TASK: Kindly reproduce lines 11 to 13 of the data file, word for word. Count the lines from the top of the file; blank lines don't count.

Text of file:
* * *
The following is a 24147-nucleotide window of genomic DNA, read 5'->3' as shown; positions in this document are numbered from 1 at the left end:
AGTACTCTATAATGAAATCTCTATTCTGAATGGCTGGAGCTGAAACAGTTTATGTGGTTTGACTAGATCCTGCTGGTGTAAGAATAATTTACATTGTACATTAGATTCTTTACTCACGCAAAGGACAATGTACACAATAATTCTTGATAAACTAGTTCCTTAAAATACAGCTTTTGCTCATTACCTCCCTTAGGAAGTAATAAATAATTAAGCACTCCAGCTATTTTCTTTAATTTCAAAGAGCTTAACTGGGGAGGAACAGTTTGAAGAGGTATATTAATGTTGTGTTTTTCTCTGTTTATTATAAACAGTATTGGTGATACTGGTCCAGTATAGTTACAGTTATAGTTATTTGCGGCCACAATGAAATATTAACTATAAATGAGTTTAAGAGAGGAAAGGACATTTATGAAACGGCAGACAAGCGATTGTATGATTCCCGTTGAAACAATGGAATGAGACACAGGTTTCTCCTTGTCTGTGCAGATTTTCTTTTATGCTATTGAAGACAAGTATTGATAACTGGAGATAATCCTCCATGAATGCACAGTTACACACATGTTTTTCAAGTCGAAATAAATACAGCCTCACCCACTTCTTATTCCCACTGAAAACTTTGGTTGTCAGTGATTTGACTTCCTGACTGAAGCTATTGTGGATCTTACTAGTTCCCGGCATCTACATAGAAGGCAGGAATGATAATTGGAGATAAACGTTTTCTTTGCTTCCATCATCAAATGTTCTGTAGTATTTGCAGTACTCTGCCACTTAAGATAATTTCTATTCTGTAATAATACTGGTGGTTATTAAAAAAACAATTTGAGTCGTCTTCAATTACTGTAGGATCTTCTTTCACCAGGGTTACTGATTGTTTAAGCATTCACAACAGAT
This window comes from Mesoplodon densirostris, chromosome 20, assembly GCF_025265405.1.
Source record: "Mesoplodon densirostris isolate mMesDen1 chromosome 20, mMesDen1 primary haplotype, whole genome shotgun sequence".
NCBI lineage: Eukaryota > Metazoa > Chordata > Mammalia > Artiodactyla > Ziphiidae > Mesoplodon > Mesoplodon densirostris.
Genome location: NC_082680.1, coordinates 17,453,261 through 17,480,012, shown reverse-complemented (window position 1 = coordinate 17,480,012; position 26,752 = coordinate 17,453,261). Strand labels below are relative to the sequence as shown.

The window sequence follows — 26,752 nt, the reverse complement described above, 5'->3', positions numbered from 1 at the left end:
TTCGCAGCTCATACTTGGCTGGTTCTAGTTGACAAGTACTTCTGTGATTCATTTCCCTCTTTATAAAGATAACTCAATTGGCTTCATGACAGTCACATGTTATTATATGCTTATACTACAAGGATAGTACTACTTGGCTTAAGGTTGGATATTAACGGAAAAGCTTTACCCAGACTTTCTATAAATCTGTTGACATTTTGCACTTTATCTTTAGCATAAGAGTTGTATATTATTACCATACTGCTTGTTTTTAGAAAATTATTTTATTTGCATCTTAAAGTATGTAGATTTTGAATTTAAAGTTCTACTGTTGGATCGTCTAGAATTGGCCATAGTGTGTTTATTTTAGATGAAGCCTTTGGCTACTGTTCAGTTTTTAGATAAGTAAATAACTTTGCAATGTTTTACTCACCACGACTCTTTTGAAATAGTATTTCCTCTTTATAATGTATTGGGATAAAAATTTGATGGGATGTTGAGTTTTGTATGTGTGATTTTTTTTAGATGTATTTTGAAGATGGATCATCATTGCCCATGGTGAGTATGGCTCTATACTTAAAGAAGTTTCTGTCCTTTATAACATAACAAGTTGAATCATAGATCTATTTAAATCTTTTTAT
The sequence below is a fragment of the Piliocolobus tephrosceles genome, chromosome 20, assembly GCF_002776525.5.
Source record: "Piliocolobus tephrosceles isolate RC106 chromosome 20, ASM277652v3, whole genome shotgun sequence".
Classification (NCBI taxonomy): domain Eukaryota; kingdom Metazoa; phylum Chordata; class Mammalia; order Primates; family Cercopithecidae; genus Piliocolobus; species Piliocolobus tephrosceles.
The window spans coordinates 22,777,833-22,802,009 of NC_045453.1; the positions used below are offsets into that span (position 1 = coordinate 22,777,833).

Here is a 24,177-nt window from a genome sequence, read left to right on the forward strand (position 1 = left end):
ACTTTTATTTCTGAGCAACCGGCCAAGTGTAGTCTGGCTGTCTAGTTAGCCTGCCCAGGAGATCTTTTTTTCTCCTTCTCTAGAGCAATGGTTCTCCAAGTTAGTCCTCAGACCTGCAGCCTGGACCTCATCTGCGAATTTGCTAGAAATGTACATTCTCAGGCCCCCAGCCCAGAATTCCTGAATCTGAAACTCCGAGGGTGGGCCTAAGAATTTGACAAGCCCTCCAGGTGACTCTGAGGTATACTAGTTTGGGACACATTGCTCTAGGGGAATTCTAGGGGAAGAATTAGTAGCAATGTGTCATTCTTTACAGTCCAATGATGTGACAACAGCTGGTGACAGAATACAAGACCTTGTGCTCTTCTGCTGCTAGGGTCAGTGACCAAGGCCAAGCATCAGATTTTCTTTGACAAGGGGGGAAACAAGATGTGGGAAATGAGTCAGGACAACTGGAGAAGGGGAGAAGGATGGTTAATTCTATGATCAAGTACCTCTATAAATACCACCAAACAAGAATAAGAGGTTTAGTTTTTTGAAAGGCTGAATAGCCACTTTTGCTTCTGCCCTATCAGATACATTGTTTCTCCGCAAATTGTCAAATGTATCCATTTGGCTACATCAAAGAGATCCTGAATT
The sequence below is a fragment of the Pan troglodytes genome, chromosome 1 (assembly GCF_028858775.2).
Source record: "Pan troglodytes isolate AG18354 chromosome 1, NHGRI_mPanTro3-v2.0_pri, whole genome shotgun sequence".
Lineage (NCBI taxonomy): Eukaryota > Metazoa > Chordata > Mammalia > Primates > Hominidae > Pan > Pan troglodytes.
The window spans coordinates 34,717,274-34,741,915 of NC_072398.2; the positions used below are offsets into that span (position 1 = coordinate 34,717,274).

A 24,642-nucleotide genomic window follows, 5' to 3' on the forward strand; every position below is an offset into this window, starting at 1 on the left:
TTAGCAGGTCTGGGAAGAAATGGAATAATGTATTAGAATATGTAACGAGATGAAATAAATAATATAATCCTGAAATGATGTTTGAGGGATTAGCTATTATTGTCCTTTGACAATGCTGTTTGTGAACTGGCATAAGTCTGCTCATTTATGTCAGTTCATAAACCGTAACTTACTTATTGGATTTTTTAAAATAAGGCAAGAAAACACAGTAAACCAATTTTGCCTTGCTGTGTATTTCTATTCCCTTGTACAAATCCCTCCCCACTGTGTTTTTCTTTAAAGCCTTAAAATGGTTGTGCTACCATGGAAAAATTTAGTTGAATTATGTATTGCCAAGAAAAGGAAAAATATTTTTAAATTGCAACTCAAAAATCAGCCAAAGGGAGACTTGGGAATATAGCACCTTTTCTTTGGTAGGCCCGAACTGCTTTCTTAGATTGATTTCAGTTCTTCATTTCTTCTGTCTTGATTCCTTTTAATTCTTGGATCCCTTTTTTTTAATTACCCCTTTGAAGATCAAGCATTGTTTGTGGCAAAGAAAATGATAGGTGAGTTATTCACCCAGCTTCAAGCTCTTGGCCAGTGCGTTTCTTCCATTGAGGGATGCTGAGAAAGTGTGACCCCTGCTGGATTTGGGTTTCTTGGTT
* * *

Classification (NCBI taxonomy): domain Eukaryota; kingdom Metazoa; phylum Chordata; class Mammalia; order Primates; family Cercopithecidae; genus Piliocolobus; species Piliocolobus tephrosceles.
The window spans coordinates 22,777,833-22,802,009 of NC_045453.1; the positions used below are offsets into that span (position 1 = coordinate 22,777,833).

Here is a 24,177-nt window from a genome sequence, read left to right on the forward strand (position 1 = left end):